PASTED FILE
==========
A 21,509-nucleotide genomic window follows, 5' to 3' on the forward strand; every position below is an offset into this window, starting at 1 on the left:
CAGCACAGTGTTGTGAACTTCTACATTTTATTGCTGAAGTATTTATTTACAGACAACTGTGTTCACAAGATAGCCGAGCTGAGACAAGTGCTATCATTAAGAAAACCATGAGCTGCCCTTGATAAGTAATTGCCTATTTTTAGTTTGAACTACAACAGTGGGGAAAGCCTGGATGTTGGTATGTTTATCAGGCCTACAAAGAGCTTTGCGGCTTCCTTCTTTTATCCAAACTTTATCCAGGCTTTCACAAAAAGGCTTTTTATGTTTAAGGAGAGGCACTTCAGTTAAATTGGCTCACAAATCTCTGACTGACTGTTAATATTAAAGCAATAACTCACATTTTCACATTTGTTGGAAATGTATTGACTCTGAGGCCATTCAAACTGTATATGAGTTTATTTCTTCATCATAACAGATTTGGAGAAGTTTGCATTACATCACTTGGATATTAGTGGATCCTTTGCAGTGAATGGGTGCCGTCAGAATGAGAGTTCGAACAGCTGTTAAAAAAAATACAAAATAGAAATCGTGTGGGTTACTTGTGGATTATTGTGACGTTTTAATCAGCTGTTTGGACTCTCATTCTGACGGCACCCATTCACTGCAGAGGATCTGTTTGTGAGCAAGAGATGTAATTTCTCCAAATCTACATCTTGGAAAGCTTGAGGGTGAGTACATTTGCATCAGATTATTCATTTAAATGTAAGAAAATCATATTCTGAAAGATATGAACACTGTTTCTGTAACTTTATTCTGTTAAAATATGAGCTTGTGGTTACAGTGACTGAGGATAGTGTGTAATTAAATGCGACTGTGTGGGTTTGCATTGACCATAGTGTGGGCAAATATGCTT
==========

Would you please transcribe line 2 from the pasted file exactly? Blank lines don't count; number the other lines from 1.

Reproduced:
CAGCACAGTGTTGTGAACTTCTACATTTTATTGCTGAAGTATTTATTTACAGACAACTGTGTTCACAAGATAGCCGAGCTGAGACAAGTGCTATCATTAAGAAAACCATGAGCTGCCCTTGATAAGTAATTGCCTATTTTTAGTTTGAACTACAACAGTGGGGAAAGCCTGGATGTTGGTATGTTTATCAGGCCTACAAAGAGCTTTGCGGCTTCCTTCTTTTATCCAAACTTTATCCAGGCTTTCACAAAAAGGCTTTTTATGTTTAAGGAGAGGCACTTCAGTTAAATTGGCTCACAAATCTCTGACTGACTGTTAATATTAAAGCAATAACTCACATTTTCACATTTGTTGGAAATGTATTGACTCTGAGGCCATTCAAACTGTATATGAGTTTATTTCTTCATCATAACAGATTTGGAGAAGTTTGCATTACATCACTTGGATATTAGTGGATCCTTTGCAGTGAATGGGTGCCGTCAGAATGAGAGTTCGAACAGCTGTTAAAAAAAATACAAAATAGAAATCGTGTGGGTTACTTGTGGATTATTGTGACGTTTTAATCAGCTGTTTGGACTCTCATTCTGACGGCACCCATTCACTGCAGAGGATCTGTTTGTGAGCAAGAGATGTAATTTCTCCAAATCTACATCTTGGAAAGCTTGAGGGTGAGTACATTTGCATCAGATTATTCATTTAAATGTAAGAAAATCATATTCTGAAAGATATGAACACTGTTTCTGTAACTTTATTCTGTTAAAATATGAGCTTGTGGTTACAGTGACTGAGGATAGTGTGTAATTAAATGCGACTGTGTGGGTTTGCATTGACCATAGTGTGGGCAAATATGCTT